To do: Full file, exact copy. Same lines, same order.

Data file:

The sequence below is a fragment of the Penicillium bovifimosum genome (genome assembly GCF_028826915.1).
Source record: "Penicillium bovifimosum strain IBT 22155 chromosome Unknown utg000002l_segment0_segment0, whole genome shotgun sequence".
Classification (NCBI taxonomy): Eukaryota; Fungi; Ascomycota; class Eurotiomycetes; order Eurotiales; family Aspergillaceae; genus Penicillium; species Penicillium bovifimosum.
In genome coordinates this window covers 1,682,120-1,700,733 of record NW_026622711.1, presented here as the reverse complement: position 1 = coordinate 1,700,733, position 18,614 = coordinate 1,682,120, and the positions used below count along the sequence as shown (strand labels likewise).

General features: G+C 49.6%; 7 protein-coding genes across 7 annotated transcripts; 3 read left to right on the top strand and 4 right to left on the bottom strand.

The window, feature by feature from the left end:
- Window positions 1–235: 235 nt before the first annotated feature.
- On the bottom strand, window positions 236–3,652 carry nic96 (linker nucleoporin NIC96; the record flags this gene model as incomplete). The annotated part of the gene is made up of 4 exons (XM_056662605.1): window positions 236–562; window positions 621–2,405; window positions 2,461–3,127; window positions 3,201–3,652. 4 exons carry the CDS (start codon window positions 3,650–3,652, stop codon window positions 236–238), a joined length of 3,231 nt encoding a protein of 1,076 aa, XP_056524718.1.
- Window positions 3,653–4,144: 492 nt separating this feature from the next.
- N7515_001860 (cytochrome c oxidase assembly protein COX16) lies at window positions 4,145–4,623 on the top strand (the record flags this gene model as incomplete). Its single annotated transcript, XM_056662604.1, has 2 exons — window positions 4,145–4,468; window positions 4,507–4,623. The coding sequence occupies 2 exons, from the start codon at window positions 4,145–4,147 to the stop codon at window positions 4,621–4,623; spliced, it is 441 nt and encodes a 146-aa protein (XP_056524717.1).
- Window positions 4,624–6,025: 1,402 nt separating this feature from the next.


The sequence below is a fragment of the Penicillium bovifimosum genome (genome assembly GCF_028826915.1).
Source record: "Penicillium bovifimosum strain IBT 22155 chromosome Unknown utg000002l_segment0_segment0, whole genome shotgun sequence".
Classification (NCBI taxonomy): Eukaryota; Fungi; Ascomycota; class Eurotiomycetes; order Eurotiales; family Aspergillaceae; genus Penicillium; species Penicillium bovifimosum.
In genome coordinates this window covers 1,682,120-1,700,733 of record NW_026622711.1, presented here as the reverse complement: position 1 = coordinate 1,700,733, position 18,614 = coordinate 1,682,120, and the positions used below count along the sequence as shown (strand labels likewise).

General features: G+C 49.6%; 7 protein-coding genes across 7 annotated transcripts; 3 read left to right on the top strand and 4 right to left on the bottom strand.

The window, feature by feature from the left end:
- Window positions 1–235: 235 nt before the first annotated feature.
- On the bottom strand, window positions 236–3,652 carry nic96 (linker nucleoporin NIC96; the record flags this gene model as incomplete). The annotated part of the gene is made up of 4 exons (XM_056662605.1): window positions 236–562; window positions 621–2,405; window positions 2,461–3,127; window positions 3,201–3,652. 4 exons carry the CDS (start codon window positions 3,650–3,652, stop codon window positions 236–238), a joined length of 3,231 nt encoding a protein of 1,076 aa, XP_056524718.1.
- Window positions 3,653–4,144: 492 nt separating this feature from the next.
- N7515_001860 (cytochrome c oxidase assembly protein COX16) lies at window positions 4,145–4,623 on the top strand (the record flags this gene model as incomplete). Its single annotated transcript, XM_056662604.1, has 2 exons — window positions 4,145–4,468; window positions 4,507–4,623. The coding sequence occupies 2 exons, from the start codon at window positions 4,145–4,147 to the stop codon at window positions 4,621–4,623; spliced, it is 441 nt and encodes a 146-aa protein (XP_056524717.1).
- Window positions 4,624–6,025: 1,402 nt separating this feature from the next.